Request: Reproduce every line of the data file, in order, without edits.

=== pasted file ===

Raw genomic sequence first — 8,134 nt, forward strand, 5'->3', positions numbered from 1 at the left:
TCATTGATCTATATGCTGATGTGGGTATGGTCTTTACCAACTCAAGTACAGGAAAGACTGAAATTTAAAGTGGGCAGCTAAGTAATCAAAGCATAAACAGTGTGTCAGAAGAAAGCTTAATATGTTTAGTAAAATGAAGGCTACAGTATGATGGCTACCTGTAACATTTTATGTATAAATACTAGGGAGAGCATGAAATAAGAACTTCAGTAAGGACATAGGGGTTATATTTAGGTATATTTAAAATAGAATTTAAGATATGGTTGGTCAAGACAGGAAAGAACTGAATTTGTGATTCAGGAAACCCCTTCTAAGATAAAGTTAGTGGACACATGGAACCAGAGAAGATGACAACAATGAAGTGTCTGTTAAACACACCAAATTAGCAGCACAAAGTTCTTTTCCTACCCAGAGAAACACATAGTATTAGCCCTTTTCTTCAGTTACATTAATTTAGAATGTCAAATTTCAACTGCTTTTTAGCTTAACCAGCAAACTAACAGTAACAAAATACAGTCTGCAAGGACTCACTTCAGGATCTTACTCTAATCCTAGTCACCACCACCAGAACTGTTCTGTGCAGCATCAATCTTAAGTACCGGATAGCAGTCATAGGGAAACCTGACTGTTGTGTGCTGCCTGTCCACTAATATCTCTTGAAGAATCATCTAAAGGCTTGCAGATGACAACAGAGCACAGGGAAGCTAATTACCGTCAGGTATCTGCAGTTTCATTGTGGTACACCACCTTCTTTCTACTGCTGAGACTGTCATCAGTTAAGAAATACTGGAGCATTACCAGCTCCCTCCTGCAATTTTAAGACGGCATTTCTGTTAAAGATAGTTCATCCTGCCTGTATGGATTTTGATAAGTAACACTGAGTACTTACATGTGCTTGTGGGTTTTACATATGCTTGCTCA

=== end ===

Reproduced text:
Raw genomic sequence first — 8,134 nt, forward strand, 5'->3', positions numbered from 1 at the left:
TCATTGATCTATATGCTGATGTGGGTATGGTCTTTACCAACTCAAGTACAGGAAAGACTGAAATTTAAAGTGGGCAGCTAAGTAATCAAAGCATAAACAGTGTGTCAGAAGAAAGCTTAATATGTTTAGTAAAATGAAGGCTACAGTATGATGGCTACCTGTAACATTTTATGTATAAATACTAGGGAGAGCATGAAATAAGAACTTCAGTAAGGACATAGGGGTTATATTTAGGTATATTTAAAATAGAATTTAAGATATGGTTGGTCAAGACAGGAAAGAACTGAATTTGTGATTCAGGAAACCCCTTCTAAGATAAAGTTAGTGGACACATGGAACCAGAGAAGATGACAACAATGAAGTGTCTGTTAAACACACCAAATTAGCAGCACAAAGTTCTTTTCCTACCCAGAGAAACACATAGTATTAGCCCTTTTCTTCAGTTACATTAATTTAGAATGTCAAATTTCAACTGCTTTTTAGCTTAACCAGCAAACTAACAGTAACAAAATACAGTCTGCAAGGACTCACTTCAGGATCTTACTCTAATCCTAGTCACCACCACCAGAACTGTTCTGTGCAGCATCAATCTTAAGTACCGGATAGCAGTCATAGGGAAACCTGACTGTTGTGTGCTGCCTGTCCACTAATATCTCTTGAAGAATCATCTAAAGGCTTGCAGATGACAACAGAGCACAGGGAAGCTAATTACCGTCAGGTATCTGCAGTTTCATTGTGGTACACCACCTTCTTTCTACTGCTGAGACTGTCATCAGTTAAGAAATACTGGAGCATTACCAGCTCCCTCCTGCAATTTTAAGACGGCATTTCTGTTAAAGATAGTTCATCCTGCCTGTATGGATTTTGATAAGTAACACTGAGTACTTACATGTGCTTGTGGGTTTTACATATGCTTGCTCA